Gig Review: Parquet Courts @ SWG3, 15th June 2022


There’s no point in lying or denying it. The email announcing Parquet Courts would play in SWG3, as opposed to the initially listed Barrowlands Ballroom, was a blow. For what seemed like years, the thought of the adopted New Yorkers playing under the starry ceiling and atop the bouncy dancefloor was a promise to cling to.

It had been a rough time, and any Barrowlands booking on your calendar offered a glimmer of light, but it was not to be.

Then again, you could dwell on missing out on seeing one of the best bands in the world in one of the best venues, but what’s the point in that? Instead, you were about to see Parquet Courts for the third time in SWG3 (in a different space each time), which was enough to ensure Wednesday night was brighter than the West End sky suggested.

An extended intro of ‘Application/Apparatus’ afforded the band and audience ample time to get into gear, and just as well. ‘Human Performance’ kept things ticking over, and ‘Dust’ has long been a live favourite, with yells of ‘Sweep’ bouncing off the walls. 

The change came instantly, the next set of songs saw the tempo rise, and it was no surprise before the end of the night, bassist Sean Yeaton was remarking about it raining indoors, which was a minimally gross way of pointing out the condensation dripping from the ceiling.

‘Almost Had to Start a Fight / In and Out of Patience’ was the first, but far from the last, mosh pit of the night, with the atmosphere soaring almost as high as the backing vocals on the latter half of the song. The band might not fully rock out how they used to, but anyone worrying if they still have it in their locker should park those concerns.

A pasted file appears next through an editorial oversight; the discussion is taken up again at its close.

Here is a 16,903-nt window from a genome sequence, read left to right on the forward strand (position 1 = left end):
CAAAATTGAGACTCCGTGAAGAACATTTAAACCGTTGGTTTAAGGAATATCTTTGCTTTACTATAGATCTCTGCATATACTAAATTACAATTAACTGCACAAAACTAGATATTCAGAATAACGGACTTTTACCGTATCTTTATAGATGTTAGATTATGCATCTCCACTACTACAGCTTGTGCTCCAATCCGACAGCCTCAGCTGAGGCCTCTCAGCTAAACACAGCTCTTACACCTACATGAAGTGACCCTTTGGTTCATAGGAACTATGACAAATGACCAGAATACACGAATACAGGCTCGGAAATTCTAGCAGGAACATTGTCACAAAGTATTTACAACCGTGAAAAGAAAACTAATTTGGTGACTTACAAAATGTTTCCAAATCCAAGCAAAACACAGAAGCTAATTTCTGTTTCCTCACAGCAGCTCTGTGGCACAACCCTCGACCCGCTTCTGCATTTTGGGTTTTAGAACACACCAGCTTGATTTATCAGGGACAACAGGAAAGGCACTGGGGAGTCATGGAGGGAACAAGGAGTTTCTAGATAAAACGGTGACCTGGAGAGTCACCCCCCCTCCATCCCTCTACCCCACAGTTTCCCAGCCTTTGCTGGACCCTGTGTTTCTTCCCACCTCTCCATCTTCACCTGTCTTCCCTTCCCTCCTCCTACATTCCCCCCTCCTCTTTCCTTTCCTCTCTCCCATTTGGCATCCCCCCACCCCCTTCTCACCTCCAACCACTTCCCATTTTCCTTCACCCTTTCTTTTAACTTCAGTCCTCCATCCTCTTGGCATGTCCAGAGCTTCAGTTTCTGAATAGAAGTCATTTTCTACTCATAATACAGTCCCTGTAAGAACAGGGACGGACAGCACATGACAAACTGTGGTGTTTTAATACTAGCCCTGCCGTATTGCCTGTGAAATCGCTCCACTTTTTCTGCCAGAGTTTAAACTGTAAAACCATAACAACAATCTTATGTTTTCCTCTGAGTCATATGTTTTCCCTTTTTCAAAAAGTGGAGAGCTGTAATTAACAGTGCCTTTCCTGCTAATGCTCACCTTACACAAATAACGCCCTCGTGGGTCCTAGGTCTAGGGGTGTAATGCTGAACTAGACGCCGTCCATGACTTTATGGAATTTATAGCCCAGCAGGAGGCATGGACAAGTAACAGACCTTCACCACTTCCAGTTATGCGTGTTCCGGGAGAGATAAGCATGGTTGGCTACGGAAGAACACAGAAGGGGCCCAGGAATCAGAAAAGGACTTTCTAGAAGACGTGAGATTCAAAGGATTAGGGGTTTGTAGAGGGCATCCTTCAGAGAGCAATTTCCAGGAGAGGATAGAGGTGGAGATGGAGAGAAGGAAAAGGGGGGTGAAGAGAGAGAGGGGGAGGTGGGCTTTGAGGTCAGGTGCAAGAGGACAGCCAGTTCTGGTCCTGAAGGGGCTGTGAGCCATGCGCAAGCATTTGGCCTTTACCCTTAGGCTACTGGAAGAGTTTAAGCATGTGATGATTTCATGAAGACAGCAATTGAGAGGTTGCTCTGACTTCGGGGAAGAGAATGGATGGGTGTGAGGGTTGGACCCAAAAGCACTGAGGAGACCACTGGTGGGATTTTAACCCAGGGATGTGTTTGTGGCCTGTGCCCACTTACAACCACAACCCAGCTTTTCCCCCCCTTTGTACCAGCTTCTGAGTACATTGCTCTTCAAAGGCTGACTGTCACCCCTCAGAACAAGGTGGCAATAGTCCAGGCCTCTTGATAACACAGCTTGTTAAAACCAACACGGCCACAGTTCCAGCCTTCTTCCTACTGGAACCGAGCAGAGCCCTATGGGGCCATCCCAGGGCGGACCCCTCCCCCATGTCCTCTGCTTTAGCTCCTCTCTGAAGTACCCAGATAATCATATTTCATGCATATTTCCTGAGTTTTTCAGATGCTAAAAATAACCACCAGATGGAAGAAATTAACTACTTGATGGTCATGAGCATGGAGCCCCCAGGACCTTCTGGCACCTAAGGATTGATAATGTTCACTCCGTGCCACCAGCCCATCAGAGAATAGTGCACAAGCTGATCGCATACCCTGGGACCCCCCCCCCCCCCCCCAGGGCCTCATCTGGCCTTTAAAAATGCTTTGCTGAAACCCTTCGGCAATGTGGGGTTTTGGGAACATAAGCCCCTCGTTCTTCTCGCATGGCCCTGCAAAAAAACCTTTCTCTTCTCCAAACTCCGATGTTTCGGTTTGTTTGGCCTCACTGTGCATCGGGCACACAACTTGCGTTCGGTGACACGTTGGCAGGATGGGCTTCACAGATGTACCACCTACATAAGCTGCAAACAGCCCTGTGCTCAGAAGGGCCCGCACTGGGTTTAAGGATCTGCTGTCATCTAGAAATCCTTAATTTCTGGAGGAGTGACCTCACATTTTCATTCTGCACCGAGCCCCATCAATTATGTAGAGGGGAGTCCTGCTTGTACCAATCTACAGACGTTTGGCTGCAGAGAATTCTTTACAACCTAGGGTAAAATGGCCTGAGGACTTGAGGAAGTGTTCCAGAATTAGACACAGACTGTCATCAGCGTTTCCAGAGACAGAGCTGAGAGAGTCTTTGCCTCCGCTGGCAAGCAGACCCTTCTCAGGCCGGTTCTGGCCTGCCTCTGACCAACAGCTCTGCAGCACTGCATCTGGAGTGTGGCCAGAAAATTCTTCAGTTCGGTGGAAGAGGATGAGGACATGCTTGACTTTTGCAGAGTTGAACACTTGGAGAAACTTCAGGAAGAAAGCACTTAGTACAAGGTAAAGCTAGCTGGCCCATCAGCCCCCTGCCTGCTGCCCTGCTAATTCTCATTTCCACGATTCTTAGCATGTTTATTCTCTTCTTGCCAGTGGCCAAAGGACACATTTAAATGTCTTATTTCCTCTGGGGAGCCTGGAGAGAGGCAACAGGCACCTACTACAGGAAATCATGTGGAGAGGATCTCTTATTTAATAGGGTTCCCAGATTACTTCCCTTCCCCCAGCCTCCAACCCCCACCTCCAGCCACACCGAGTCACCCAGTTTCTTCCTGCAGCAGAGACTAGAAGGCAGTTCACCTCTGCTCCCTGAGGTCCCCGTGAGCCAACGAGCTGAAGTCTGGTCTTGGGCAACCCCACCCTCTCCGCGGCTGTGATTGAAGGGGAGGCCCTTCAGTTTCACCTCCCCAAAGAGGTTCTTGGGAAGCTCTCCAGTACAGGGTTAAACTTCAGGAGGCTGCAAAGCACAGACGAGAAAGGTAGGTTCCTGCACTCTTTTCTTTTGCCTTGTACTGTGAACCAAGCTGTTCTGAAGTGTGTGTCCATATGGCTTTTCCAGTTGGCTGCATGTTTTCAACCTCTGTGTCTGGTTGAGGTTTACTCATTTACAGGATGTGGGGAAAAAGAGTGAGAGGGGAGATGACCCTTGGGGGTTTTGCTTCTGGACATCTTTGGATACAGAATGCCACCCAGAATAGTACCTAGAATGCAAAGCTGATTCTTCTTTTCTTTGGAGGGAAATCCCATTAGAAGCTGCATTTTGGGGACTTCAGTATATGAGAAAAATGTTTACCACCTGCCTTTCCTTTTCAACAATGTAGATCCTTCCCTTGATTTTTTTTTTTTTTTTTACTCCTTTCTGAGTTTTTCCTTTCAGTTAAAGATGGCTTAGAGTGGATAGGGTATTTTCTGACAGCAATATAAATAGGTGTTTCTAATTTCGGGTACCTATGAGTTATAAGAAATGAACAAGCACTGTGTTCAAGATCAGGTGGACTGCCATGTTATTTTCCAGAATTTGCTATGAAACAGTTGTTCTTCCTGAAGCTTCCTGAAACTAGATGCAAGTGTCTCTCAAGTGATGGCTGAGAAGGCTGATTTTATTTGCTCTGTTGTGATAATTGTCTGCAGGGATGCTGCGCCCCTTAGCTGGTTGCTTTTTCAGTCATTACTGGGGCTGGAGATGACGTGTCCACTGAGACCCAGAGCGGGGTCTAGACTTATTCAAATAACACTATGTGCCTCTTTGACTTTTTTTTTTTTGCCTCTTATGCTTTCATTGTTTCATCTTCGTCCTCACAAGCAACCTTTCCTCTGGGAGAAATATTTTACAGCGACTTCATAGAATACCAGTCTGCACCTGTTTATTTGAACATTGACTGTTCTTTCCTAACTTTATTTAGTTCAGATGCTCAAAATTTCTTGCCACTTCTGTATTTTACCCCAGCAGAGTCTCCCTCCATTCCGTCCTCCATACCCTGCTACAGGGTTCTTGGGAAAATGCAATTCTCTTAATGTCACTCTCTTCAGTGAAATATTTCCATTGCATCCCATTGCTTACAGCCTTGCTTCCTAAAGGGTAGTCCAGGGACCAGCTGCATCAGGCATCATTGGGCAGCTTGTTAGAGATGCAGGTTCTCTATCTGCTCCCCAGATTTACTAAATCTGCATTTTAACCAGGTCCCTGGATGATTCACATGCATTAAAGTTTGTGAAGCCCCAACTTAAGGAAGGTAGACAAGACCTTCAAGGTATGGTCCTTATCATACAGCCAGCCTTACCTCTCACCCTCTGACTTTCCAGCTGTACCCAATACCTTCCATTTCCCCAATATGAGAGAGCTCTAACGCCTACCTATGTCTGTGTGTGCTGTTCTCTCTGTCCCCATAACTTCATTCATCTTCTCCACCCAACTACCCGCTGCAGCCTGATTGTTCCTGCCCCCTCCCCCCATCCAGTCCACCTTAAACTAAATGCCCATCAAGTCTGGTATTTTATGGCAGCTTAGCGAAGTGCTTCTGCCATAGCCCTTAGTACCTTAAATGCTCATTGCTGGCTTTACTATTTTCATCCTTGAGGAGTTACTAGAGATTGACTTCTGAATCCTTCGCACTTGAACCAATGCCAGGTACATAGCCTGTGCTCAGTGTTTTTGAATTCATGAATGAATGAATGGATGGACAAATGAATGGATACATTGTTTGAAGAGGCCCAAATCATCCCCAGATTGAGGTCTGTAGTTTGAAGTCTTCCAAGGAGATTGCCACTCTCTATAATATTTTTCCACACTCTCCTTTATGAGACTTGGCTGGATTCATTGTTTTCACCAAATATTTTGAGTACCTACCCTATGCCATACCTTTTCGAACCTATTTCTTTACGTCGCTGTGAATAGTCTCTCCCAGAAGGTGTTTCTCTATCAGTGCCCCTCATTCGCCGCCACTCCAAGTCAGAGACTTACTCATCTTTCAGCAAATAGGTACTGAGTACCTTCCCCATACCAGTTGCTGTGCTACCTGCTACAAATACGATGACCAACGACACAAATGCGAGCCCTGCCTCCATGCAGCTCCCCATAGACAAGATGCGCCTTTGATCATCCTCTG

With seven songs from the more eclectic recent-ish album Sympathy for Life, it was always going to be a night of different styles. In a way, that’s fine because who knows if the old knees can handle a full-throttle 90 minutes of old-school PC, but with moments to thrash, dance and even ponder, there was something for all.

The gig unfolded with pockets of sounds and styles. Just when ‘Walking At A Downtown Pace’ and ‘Wide Awake’ left you needing a breather, ‘Plant Life’ would roll along, dropping you back down for a rest.

If you like one pace, tempo and style, you’d be frustrated, but life is always better with a touch of variety.

To explain the mix of songs in Glaswegian terms, it’s as if Austin Brown lived for weekly visits to Optimo while Andrew Savage set up residency in Nice ‘N’ Sleazy. Not everyone will appreciate the textured sounds and tribal rhythms that peppered the experimental moments, but if it keeps the band interested and progressing, it should be encouraged. And more importantly, these moments were of the same high standard as the rest. Different and good; different is good!



It wasn’t just a different Parquet Courts gig because of the evolution in sound; there was a lot less belligerence from the stage! Now, cheek and insolence aren’t to be encouraged, but there has always been something endearing about Parquet Courts calling out people who have paid good money to see them, but at SWG3, the group was on their best behaviour.

Alongside the peace signs, the groovy dancing, the calls for yoga and playing while sitting on the floor, there was only a slight bit of sass from Andrew Savage, near the end of the night. The evening was all the better for it! The ‘set-closer’ and ‘encore’ of ‘Stoned and Starving’ and ‘Pulcinella’ might have punched harder if swapped around, but ending on a reflective mood was an apt way to say goodbye to the lads for now.

There was also a shout-out for attendees of the band’s first Glasgow show in Mono, all the way back to Halloween of 2013. As four young lads took to the stage with carpets on their faces, who would have predicted the journey they’d take us on over the years?

Let’s hope there are many more great shows (in any venue), albums and years to come, because no matter how many amazing bands and artists there are these days (and there are), there are not too many like Parquet Courts.

Picture Credit: Andrew Reilly


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